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corporate dominance | prisons & prisoners

Moving on Up

Geo group to move from Tideflats Tarpits location to prime Space-A Office space.
Russell Guards guests outside new location at the Russell Building
Russell Guards guests outside new location at the Russell Building
Tacomans are responding with varying degrees of joy and outrage to news that the Northwest Detention Center will be moving from the Tacoma tide flats to Russell Investments headquarters in downtown Tacoma.

Insider sources have confirmed that Florida-based private prison corporation the GEO Group has plans to expand its prison for immigrants from a proposed 1,000 beds to more than 4,000 - a move that would have been too costly at the current location.

GEO Group is paid $100 a day by federal officials for every prisoner under its watch. "This is a bold move," said GEO Group officials in a public announcement. "But we consider this a win-win for our company, the City of Tacoma, and our guests."

GEO Group officials say they will save money and headaches by converting exercise facilities, meeting rooms, office banks, dining facilities and other office amenities currently enjoyed by Russell employees for use by guests.

"Guests" is a nice word for prisoner.

"Russell employees enjoyed the best that corporate America has to offer," said one GEO Group official. "Now our guests will live in a facility that would make most corporate moguls drool. We hope that by providing our guests with some of the same luxuries offered to corporate middle managers, we'll see a decline in complaints about abuse, neglect, inadequate healthcare, human rights violations, as well as address the problems associated with our guests missing family, friends and loved ones."

Currently, GEO Group officials are determining whether or not office cubicles can be converted for use as secure detainment cubbies - with hopes of expanding capacity even further.

"If we can secure cubicles and fit two or three guests in each cubicle, we could expand our capacity to more than 8,000," said a GEO Group spokesperson. "I like to imagine our guests in cubicles, playing money-market manager, juggling mutual funds, drafting stock portfolios. I think it could be really fun for them."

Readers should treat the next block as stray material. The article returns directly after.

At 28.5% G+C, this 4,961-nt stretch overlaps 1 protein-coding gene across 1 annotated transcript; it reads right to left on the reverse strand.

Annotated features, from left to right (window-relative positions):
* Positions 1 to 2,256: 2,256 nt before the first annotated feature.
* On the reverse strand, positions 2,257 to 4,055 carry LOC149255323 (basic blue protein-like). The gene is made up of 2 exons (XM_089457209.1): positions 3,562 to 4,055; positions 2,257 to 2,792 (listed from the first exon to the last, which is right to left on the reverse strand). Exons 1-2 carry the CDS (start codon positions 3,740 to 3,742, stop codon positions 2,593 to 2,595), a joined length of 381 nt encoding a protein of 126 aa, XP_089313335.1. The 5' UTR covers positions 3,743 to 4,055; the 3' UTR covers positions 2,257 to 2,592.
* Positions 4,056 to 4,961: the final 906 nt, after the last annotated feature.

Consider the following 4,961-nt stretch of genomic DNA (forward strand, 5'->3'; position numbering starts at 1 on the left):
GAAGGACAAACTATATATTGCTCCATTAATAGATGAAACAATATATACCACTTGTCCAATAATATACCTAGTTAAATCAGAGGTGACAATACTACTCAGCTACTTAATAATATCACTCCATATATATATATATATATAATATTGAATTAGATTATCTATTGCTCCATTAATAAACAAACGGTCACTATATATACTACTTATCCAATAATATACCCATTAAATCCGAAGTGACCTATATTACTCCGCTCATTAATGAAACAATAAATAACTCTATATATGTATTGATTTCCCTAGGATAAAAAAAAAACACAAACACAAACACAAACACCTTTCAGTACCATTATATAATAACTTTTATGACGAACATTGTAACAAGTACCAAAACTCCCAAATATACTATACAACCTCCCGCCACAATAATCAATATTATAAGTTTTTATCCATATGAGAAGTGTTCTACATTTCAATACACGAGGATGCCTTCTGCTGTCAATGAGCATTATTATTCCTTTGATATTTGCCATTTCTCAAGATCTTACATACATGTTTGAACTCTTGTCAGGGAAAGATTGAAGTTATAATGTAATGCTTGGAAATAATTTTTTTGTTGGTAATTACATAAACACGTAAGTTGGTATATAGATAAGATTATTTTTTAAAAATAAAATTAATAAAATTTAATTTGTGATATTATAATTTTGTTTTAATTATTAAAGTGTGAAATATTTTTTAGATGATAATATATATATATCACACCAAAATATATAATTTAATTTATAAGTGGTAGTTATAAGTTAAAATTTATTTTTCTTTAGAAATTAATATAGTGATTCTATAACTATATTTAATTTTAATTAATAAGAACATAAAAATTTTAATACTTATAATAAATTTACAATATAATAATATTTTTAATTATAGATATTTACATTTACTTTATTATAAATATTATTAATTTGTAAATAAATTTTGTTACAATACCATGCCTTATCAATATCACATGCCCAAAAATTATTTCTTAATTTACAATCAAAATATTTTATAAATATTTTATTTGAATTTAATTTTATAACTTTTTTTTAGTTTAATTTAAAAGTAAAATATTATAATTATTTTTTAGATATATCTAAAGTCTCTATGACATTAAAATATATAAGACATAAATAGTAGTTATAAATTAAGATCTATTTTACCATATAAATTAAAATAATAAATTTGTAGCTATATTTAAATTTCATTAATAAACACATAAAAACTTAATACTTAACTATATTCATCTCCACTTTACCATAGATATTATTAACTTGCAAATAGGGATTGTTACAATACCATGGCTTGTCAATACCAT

City officials, meanwhile, are working to determine how this proposal would affect plans to develop an international financial services district in the immediate vicinity of the would-be detention center.

"There are some traffic and safety issues," said one city planner. "But at least the building won't be vacant. Government checks are dependable. And it could lend an aire of excitement to the financial services district. We hope that the presence of the detention center will add a bit of a spark to the sometimes dull corporate lifestyle. At the very least it will give people something new to talk about during their coffee breaks."

Local activists, meanwhile, are planning a series of protests in hopes of stopping the corporate juggernaut from expanding its facility yet again. Factions of anarchist teenagers and junior college students have already put a call out for a rally in mid June.

"We're tired of these fat cats thinking they can just do whatever they want," said one local student, who calls himself Exile. "My dad works for Russell as a stock analyst and I hate him for his indifference. I'm so mad, I'm thinking about painting the Prius he bought me with a slogan - 'None of us are free until all of us are free.' If tahat doesn't work, I'm moving out of his basement and starting a commune in Orting.

"We hope that if we make enough noise, something will change. My band Dangerous Seagull is going to have an awareness concert," the student goes on to say. "If that doesn't work, we'll just keep chanting our slogans louder, beating our chests, waving signs and distributing literature until all these conservative assholes like my dad wake up. And when they finally do wake up, I'll be standing there with a smile.

"Then I'm going to get totally wasted."

Understaffed support organizations such as One Hope, in turn, are working 10 to 12-hour days to help current detainees find legal counsel, raise funds for families who have lost sole income providers, end human rights abuses, and change what they describe as unjust laws that allow companies such as the GEO Group to profit from a sort of government-sponsored prison subsidization orgy.

"We're exhausted," says One Hope spokesperson Jane McCall. "We're battling the most well-funded federal law enforcement agency on earth, and no one seems willing to help. We need people. We need money. We need prayers. We need legislators to grow some balls. We don't need any more pamphlets or news stories that reinforce stereotypes - like all prisoners are criminals. God I'm tired. ..."

Then McCall starts sobbing.